CHURCHILL, Manitoba - The moment I stepped out of the airplane, Churchill took my breath away.
It wasn't the vast wilderness landscape or the way the sun danced off the snow that gave me pause; it was the air itself - about minus-20 degrees Celsius, minus-4 Fahrenheit.
As the frigid air flooded my lungs, I momentarily wondered what I'd gotten myself into. But once the initial shock subsided, I stepped onto the tarmac, ready for the waiting adventure.
Located on the fringe of the Arctic Circle, Churchill, Manitoba, is neither a predictable vacation spot nor an easily accessible one. Perhaps that's part of its multifaceted charm.
It's known as the best spot in the world for seeing both polar bears and beluga whales, something that attracts TV and film crews, adventure-seekers, and celebrities from Martha Stewart to Julianne Hough.
Churchill is one of the top locations on the planet to watch the spectacular light show the aurora borealis, the Northern Lights.
The lights are typically most active from September to November, and again March to April.
But they put on a particularly stellar show in 2013, thanks to an uptick in solar activity created by changes in the sun's magnetic field.
The solar activities (flares, sunspots, solar winds, and other forms of radiation) follow an 11-year cycle.
Some simple facts: Manitoba, one of the Prairie provinces, sits like the nose on Canada's face, between the cheeks of Ontario and Saskatchewan, the chin of the border along North Dakota and Minnesota, and the forehead of Nunavut, a federal territory with a sizable Inuit community. About 60 percent of the population (1.2 million) live in the capital (Winnipeg), an urban concentration no other province can claim. Another boast: The country's second-largest French-speaking community resides here, so you might want to brush up on your conjugations.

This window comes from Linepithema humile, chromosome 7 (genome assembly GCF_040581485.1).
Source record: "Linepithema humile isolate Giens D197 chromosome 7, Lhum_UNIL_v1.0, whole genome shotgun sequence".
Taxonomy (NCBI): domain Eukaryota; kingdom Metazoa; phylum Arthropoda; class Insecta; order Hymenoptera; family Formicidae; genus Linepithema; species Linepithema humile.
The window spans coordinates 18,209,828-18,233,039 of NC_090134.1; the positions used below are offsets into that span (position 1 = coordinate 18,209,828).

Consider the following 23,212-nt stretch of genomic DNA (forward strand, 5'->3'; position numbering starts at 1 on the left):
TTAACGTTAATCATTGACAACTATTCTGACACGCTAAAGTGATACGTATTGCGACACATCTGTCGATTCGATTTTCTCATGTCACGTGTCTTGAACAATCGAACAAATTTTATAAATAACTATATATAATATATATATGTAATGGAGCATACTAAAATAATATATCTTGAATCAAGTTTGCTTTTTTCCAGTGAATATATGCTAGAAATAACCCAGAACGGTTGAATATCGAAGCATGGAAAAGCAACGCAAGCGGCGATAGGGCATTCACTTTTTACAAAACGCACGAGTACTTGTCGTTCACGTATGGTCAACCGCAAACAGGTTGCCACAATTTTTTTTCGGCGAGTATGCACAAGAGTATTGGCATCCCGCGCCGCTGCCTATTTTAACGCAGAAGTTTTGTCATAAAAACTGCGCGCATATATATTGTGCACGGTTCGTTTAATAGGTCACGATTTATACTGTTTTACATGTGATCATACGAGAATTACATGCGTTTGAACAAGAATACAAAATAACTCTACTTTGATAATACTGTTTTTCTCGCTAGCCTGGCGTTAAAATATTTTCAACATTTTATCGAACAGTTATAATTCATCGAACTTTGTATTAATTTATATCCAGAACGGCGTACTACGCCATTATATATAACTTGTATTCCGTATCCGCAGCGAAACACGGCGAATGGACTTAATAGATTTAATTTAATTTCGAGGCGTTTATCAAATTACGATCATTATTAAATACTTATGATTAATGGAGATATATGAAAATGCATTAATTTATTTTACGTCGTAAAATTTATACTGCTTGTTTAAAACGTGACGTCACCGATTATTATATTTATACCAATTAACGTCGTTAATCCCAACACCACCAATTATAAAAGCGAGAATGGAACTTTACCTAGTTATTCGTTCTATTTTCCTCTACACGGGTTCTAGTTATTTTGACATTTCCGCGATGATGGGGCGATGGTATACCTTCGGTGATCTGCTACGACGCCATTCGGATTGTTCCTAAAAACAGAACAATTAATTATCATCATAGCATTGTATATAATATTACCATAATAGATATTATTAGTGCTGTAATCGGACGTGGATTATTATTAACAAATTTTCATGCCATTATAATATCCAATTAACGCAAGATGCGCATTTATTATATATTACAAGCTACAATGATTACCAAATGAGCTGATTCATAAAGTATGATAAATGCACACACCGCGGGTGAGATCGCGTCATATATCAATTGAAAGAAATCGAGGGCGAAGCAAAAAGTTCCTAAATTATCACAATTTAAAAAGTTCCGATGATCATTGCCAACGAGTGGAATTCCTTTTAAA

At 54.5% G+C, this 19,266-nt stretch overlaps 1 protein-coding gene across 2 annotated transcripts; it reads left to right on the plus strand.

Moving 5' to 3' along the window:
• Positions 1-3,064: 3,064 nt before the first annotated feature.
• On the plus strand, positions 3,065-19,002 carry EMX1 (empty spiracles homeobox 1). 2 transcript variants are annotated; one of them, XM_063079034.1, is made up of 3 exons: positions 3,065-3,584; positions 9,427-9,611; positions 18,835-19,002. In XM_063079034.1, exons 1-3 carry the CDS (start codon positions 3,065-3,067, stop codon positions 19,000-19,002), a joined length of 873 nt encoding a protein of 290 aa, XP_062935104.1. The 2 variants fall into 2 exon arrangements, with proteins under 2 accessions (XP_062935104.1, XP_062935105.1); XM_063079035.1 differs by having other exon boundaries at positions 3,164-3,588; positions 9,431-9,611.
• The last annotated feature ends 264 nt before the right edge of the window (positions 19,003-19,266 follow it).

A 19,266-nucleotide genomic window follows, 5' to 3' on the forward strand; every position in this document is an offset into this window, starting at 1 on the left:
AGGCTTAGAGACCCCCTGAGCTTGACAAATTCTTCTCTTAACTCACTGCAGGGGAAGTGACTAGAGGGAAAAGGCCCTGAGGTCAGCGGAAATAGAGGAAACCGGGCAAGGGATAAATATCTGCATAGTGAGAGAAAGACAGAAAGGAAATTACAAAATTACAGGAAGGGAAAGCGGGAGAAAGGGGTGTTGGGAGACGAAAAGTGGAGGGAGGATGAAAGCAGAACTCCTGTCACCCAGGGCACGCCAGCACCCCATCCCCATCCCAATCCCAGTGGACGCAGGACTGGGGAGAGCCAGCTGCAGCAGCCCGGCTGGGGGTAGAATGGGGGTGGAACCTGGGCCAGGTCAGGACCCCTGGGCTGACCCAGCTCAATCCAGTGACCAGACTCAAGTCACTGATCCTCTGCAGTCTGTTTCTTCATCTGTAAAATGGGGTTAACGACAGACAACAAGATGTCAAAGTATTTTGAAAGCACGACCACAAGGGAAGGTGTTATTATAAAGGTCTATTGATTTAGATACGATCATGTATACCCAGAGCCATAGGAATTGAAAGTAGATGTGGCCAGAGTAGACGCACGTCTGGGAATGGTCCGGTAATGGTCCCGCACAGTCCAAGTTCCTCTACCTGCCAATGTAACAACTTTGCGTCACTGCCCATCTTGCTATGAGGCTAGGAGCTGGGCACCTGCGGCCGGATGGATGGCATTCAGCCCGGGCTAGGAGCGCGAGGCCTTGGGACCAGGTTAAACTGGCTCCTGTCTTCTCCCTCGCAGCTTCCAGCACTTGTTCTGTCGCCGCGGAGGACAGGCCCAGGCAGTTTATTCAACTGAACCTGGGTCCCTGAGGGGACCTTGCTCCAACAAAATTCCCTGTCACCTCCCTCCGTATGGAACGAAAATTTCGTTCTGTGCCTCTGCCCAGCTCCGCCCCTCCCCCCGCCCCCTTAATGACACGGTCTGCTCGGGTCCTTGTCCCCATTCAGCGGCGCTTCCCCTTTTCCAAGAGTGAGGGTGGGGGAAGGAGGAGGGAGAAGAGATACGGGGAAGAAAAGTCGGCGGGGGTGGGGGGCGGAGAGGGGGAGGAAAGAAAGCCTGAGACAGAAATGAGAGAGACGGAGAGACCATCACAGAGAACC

Among childhood sentimentalists, the hero of Winnipeg is Winnie the Pooh, who was more than just an imaginary friend. A.A. Milne's literary character was inspired by an orphaned cub adopted by a Canadian veterinarian, who named his ursine pet after his hometown. He eventually donated the bear to the London Zoo, where it received the attentions of one Christopher Robin, Milne's nonfictional son.
But the lights are a main attraction. They occur late at night, an ideal arrangement for anyone who, like myself, prefers the cover of night to the crack of dawn.
That leaves plenty of time for daytime activities in this quaint rustic town, which is as offbeat as it is off the beaten path. Churchill is home to just 900 residents - and as many polar bears.
Residents leave their cars unlocked - not just because they trust their neighbors, but because it provides an immediate haven for any pedestrian who runs into a polar bear that has wandered into town.
For this trip, you'll need to be part of a tour group; in my case it was Frontiers North Adventures, whose guides made the trip fun and extremely educational.
Our group piled into the van and headed to Wapusk Adventures, home of the "Ididamile" dogsled ride, a one-mile trail ride through Churchill's boreal forest.
We huddled together in our parkas and snow pants, while owner Dave Daley, in just a sweatshirt and jeans, talked to us about the finer points of dogsledding.
Aptly nicknamed "Big Dog," Daley is passionate about his animals, and a walk through the dog yard proves the feeling is mutual. After we spent a few minutes meeting these happy huskies, Daley's crew harnessed up two dog teams and asked for volunteers who "like to go fast."
My hand shot up, and Daley pointed to a waiting sled; Cindy, my photographer, settled onto the hard wooden seat in front. I stood on the sled's rails behind her.
Impatient and eager, the dogs barked and leaped in the air, anticipating the journey. One of Daley's mushers climbed onto the sled behind me, and in seconds we were off, gliding across the snow as the dogs joyously broke into a run.